The Vizio exhibited those thin black lines in light text on a dark background, while the Sony, of course, did not, since each eye sees all 1080 lines of the image with active-shutter glasses. Otherwise, this artifact of passive 3D flat panels wasn't evident to me, except sometimes in the bright white accents on the suits worn by digital beings in Tron: Legacy.
Overall, the Vizio's 3D was more coherent, especially with objects in front of the screen plane. Looking at How to Train Your Dragon on the Sony, there was some crosstalk—for example, a candle flame on a dark background as Hiccup is studying and fish swimming underwater as the wounded dragon tries to eat them—but none on the Vizio. Also, Tom Norton saw some flickering in the sky at one point during Toy Story 3 on the Sony (I didn't), something he didn't see on the Vizio.
As mentioned earlier, the M3D650SV comes preloaded with a variety of apps, and you can add many more from the Yahoo Media Store. You can set the picture controls independently for online content, but it's difficult without some relevant test patterns, so I just re-entered the values for my 2D calibration.
I tried the Netflix app, which I like very much—it provides access to virtually all of Netflix's streaming content in a well-organized manner, much like Samsung and unlike Panasonic. I watched an episode of one of my favorite HD series, FlashForward, and the detail was pretty sharp—not as sharp as Blu-ray, of course, and I saw a few minor compression artifacts, but not bad overall.
Interestingly, the LEDs immediately dropped to 0 during the interstitial blackouts rather than being delayed as with most content I tried. Unlike on Hidalgo, it wasn't distracting in this case because the scenes surrounding the blackouts were bright, not black as they are in that movie.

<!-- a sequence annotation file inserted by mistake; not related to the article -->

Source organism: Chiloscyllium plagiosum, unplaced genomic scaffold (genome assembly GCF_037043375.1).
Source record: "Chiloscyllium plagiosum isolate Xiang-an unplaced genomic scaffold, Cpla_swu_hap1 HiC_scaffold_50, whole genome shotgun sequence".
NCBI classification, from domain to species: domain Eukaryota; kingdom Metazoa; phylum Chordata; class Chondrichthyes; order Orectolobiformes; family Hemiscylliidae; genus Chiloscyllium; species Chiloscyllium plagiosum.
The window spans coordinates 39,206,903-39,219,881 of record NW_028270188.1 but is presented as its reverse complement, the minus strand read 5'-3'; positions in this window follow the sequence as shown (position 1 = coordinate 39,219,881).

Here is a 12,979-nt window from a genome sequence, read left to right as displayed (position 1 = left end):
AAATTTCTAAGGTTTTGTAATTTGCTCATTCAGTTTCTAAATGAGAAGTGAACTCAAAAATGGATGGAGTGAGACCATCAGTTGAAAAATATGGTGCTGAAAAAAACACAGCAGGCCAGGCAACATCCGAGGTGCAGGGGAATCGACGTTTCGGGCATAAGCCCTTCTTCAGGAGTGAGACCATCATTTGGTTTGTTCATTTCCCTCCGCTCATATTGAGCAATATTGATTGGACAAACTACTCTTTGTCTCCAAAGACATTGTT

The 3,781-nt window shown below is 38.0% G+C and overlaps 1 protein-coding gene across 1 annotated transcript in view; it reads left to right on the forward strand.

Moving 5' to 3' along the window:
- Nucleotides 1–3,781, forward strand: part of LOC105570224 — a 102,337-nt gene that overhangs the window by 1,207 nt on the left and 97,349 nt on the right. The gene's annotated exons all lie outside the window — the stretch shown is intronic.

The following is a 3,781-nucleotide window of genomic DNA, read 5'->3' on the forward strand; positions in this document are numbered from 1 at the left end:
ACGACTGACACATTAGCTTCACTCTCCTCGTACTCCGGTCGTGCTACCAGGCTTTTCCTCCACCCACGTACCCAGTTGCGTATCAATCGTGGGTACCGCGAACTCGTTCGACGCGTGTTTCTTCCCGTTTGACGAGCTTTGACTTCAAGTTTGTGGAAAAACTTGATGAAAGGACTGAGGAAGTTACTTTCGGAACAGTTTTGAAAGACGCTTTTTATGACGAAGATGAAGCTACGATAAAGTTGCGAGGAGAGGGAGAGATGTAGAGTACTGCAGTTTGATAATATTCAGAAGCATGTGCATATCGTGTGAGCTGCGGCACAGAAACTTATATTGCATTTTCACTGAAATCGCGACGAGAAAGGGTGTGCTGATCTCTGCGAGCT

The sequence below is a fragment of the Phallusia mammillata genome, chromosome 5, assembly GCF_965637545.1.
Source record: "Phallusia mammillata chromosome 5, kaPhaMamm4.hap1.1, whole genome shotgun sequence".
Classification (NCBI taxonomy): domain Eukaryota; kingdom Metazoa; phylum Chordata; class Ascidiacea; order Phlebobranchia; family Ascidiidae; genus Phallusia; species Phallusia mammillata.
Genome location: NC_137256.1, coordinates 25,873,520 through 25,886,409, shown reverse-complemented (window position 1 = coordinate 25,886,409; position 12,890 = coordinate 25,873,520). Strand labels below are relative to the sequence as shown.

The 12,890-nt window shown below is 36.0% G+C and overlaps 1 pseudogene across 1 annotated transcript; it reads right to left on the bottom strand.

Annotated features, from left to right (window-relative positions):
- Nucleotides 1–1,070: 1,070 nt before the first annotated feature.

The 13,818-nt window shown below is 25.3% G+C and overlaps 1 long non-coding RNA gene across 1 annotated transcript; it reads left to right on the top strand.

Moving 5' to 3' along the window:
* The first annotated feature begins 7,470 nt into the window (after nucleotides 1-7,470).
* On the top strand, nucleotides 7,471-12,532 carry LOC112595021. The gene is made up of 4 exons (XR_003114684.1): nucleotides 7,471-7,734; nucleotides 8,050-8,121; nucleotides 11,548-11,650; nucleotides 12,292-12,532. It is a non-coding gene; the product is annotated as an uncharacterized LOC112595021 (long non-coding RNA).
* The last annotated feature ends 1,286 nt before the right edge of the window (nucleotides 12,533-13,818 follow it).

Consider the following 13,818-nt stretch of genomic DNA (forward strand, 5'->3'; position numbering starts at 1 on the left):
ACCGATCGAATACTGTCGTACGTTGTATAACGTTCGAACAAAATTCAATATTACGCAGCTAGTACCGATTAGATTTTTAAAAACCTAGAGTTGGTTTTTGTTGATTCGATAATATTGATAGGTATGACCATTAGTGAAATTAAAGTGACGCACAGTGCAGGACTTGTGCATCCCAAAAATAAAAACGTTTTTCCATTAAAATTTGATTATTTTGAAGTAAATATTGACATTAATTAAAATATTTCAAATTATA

Just for fun, I opened the Twitter app and tweeted that I was reviewing the M3D650SV. The app appears on the left side of the screen; I logged in and tweeted using the QWERTY keyboard. The only problem was that some characters didn't register if the remote wasn't aimed properly. Plus, I really hate typing with my thumbs!
All things considered, I really like the M3D650SV. It's 2D and 3D performance is excellent. Yes, you must sit far enough away to avoid seeing the thin, black horizontal lines endemic to passive-3D flat panels, but I didn't see them except in light text on a dark background at an optimum viewing distance of 9 feet. And overall, watching 3D on this set was more cohesive and comfortable for me than on a set that uses active-shutter glasses—and the passive glasses are much lighter, less expensive, and more comfortable to wear.
As with all LED-edgelit LCD TVs, dark scenes had somewhat uneven illumination with some spotlighting in the corners, and the blacks didn't look quite as good as my measurements indicated, but they were certainly adequate, and shadow detail was great. And while the colors didn't measure all that well, real-world content looked fine in that regard. Also, the Vizio Internet Apps are plentiful and well implemented.
My biggest complaint is the ergonomics—a clunky menu system, non-illuminated remote with poorly differentiated buttons, picture controls too high on the screen, and global color-temp settings. Also, the TV should automatically engage 3D mode when it gets a 3D signal rather than asking if you want it and defaulting to 2D if you don't respond in 5 seconds.
Even though Tom Norton didn't bestow Top Picks status on the XVT3D650SV, he agrees with me that the M3D650SV deserves it, in part because the red-smear problem he observed in the earlier model was not evident here, and also because the new set is $1,500 less expensive for the same or even better quality. A good-performing, 65-inch 3D flat panel for $2,200? That's a Top Pick in my book.